Adrian Ezquerro, head of investments at Clime Investment Management, notes that as the “active vs passive” debate rages on, for those seeking to outperform in Australian equities, he expects a trend towards “all cap” equity investing.
“Given tepid domestic earnings trends, influenced heavily by a rather staid cohort of large cap companies that dominate the ASX, we believe that an active ‘all cap’ approach to Australian equity investing is warranted. This allows investors to look right across the market cap spectrum to find attractive investment opportunities,” says Ezquerro.
Given very high valuations for growth stocks and bonds, Debbie Alliston, AMP Capital’s chief investment officer of the Multi-Asset Group, says institutional investors will likely start rotating into more cyclical sectors of the market based on improving global economic growth.
“This will see higher weights to emerging market equities and in developed markets rotation away from the technology heavy US market to Europe and Japan. This will also help support value stocks that have been significant underperformers,” she says.
Infrastructure to appeal despite carbon challenges
Charles Hamieh, portfolio manager, RARE Infrastructure, says income-hunting investors will continue to look for haven assets like infrastructure, particularly given stubbornly low rates. He adds that infrastructure assets will feature in headlines for all the right - and wrong - reasons, representing opportunities and challenges, says Hamieh.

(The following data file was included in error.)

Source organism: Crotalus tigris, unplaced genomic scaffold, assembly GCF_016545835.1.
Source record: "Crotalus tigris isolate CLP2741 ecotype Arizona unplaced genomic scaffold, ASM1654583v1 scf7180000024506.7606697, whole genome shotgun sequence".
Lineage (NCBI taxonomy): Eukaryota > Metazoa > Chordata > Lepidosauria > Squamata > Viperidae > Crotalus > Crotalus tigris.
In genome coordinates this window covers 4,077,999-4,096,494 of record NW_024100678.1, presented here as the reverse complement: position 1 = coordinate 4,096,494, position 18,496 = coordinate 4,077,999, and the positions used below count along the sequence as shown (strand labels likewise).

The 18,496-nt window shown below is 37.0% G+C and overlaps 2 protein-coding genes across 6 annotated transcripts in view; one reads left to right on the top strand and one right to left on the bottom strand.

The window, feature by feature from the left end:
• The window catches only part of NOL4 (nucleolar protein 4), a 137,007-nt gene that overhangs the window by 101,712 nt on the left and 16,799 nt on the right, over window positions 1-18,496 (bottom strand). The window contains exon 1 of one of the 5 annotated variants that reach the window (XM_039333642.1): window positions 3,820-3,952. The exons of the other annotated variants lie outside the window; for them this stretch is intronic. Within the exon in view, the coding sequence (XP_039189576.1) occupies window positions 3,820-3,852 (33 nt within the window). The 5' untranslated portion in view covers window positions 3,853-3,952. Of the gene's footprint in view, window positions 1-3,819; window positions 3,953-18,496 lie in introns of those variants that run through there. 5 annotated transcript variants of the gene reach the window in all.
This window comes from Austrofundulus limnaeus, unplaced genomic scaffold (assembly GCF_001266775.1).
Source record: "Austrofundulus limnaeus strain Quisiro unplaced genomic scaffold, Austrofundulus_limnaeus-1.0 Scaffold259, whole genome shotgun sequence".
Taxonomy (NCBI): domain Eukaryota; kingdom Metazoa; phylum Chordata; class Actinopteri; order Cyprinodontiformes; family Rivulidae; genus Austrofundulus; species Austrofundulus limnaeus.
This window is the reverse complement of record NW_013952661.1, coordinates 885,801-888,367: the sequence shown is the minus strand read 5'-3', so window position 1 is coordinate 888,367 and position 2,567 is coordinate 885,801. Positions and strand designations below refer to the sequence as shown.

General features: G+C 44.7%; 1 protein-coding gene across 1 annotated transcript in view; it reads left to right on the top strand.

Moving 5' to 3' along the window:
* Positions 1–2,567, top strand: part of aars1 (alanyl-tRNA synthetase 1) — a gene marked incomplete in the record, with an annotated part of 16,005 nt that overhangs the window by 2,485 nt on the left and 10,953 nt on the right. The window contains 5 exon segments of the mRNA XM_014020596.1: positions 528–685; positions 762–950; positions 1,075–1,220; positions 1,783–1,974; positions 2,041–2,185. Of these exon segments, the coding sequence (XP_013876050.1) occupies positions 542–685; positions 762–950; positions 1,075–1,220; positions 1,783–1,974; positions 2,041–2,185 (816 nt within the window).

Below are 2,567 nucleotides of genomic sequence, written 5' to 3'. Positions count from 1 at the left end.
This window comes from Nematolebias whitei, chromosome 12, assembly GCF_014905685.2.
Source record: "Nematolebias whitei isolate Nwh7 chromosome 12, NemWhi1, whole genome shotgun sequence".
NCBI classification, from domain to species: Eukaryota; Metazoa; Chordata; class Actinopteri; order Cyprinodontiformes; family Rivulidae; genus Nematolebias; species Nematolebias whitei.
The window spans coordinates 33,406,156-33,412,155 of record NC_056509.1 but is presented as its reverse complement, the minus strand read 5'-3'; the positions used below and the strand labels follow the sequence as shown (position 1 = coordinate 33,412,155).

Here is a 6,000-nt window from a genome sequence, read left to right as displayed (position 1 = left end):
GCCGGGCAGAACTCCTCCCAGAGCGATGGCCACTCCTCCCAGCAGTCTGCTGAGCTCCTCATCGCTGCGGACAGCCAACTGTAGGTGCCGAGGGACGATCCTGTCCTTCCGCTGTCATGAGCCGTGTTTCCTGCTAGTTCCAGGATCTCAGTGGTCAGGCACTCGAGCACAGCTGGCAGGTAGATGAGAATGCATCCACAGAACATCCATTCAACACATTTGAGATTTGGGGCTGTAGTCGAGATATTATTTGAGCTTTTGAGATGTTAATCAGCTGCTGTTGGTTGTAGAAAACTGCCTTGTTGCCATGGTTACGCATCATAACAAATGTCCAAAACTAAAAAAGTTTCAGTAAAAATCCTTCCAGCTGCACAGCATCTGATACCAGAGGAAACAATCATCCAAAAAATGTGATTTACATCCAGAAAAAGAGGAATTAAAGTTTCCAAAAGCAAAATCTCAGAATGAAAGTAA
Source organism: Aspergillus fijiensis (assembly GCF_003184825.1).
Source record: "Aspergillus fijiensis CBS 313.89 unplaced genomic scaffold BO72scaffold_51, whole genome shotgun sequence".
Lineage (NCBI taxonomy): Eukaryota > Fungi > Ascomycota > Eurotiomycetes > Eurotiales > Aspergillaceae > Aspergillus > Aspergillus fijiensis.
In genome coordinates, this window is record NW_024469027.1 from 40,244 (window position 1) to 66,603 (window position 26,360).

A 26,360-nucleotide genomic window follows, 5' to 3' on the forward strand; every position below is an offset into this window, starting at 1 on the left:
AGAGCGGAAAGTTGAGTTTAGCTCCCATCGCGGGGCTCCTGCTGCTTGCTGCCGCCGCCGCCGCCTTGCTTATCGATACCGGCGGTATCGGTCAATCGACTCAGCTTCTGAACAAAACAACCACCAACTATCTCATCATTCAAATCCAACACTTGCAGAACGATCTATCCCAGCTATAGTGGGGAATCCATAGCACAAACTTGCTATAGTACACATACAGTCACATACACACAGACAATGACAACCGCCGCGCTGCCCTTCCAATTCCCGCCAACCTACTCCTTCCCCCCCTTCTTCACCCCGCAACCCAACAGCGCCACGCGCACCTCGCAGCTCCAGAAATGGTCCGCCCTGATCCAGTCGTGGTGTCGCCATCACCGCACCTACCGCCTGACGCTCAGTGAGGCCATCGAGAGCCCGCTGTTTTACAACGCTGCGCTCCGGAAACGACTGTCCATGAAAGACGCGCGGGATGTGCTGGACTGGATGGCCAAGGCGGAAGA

“2020 will stand out in terms of investors’ global acceptance of ESG principles in investing. We believe the market has been too focused on the environmental component and not focused enough on social issues. This imbalance is creating opportunities, particularly in the infrastructure sector, where companies operating ‘dirty’ infrastructure are out of favour.
“Global initiatives to reduce carbon emissions are resulting in local actions to support the further development of renewable energy and the drive toward greater electrification.
“Significant capital is being spent to mitigate the effects of climate change and adapt networks and infrastructure to cope with more volatile climatic events, increase the efficiency of infrastructure, for example, through the development of electricity storage and reduce wastage such as from leaking